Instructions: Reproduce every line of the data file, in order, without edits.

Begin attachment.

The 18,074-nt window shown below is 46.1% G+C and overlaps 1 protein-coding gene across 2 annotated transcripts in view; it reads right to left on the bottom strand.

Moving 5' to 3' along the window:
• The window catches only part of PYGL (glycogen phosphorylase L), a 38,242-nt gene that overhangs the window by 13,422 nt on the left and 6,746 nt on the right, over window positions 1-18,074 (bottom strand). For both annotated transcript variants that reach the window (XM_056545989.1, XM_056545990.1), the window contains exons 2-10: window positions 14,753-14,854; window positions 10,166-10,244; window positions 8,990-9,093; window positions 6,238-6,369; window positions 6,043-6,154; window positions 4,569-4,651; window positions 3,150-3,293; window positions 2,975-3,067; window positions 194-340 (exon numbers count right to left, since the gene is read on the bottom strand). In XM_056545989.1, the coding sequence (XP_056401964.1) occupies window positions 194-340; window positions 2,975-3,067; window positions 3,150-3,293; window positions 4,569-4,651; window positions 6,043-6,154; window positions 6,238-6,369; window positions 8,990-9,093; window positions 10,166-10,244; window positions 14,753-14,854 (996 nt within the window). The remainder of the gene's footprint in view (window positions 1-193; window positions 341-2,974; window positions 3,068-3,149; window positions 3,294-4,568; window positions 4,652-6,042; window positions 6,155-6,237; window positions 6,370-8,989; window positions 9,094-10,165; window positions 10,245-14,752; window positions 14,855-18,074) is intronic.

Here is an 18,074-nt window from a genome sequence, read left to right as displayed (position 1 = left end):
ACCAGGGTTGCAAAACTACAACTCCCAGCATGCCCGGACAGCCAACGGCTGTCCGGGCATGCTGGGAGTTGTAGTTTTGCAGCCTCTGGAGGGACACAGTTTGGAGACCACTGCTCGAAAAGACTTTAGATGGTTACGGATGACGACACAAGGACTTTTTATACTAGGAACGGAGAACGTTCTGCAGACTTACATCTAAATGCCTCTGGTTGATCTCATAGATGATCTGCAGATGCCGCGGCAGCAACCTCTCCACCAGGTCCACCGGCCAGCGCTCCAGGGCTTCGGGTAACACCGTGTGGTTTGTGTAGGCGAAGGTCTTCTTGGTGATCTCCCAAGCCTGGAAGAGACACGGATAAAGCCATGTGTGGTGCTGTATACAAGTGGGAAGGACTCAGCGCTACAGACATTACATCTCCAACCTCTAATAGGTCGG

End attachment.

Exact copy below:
The 18,074-nt window shown below is 46.1% G+C and overlaps 1 protein-coding gene across 2 annotated transcripts in view; it reads right to left on the bottom strand.

Moving 5' to 3' along the window:
• The window catches only part of PYGL (glycogen phosphorylase L), a 38,242-nt gene that overhangs the window by 13,422 nt on the left and 6,746 nt on the right, over window positions 1-18,074 (bottom strand). For both annotated transcript variants that reach the window (XM_056545989.1, XM_056545990.1), the window contains exons 2-10: window positions 14,753-14,854; window positions 10,166-10,244; window positions 8,990-9,093; window positions 6,238-6,369; window positions 6,043-6,154; window positions 4,569-4,651; window positions 3,150-3,293; window positions 2,975-3,067; window positions 194-340 (exon numbers count right to left, since the gene is read on the bottom strand). In XM_056545989.1, the coding sequence (XP_056401964.1) occupies window positions 194-340; window positions 2,975-3,067; window positions 3,150-3,293; window positions 4,569-4,651; window positions 6,043-6,154; window positions 6,238-6,369; window positions 8,990-9,093; window positions 10,166-10,244; window positions 14,753-14,854 (996 nt within the window). The remainder of the gene's footprint in view (window positions 1-193; window positions 341-2,974; window positions 3,068-3,149; window positions 3,294-4,568; window positions 4,652-6,042; window positions 6,155-6,237; window positions 6,370-8,989; window positions 9,094-10,165; window positions 10,245-14,752; window positions 14,855-18,074) is intronic.

Here is an 18,074-nt window from a genome sequence, read left to right as displayed (position 1 = left end):
ACCAGGGTTGCAAAACTACAACTCCCAGCATGCCCGGACAGCCAACGGCTGTCCGGGCATGCTGGGAGTTGTAGTTTTGCAGCCTCTGGAGGGACACAGTTTGGAGACCACTGCTCGAAAAGACTTTAGATGGTTACGGATGACGACACAAGGACTTTTTATACTAGGAACGGAGAACGTTCTGCAGACTTACATCTAAATGCCTCTGGTTGATCTCATAGATGATCTGCAGATGCCGCGGCAGCAACCTCTCCACCAGGTCCACCGGCCAGCGCTCCAGGGCTTCGGGTAACACCGTGTGGTTTGTGTAGGCGAAGGTCTTCTTGGTGATCTCCCAAGCCTGGAAGAGACACGGATAAAGCCATGTGTGGTGCTGTATACAAGTGGGAAGGACTCAGCGCTACAGACATTACATCTCCAACCTCTAATAGGTCGG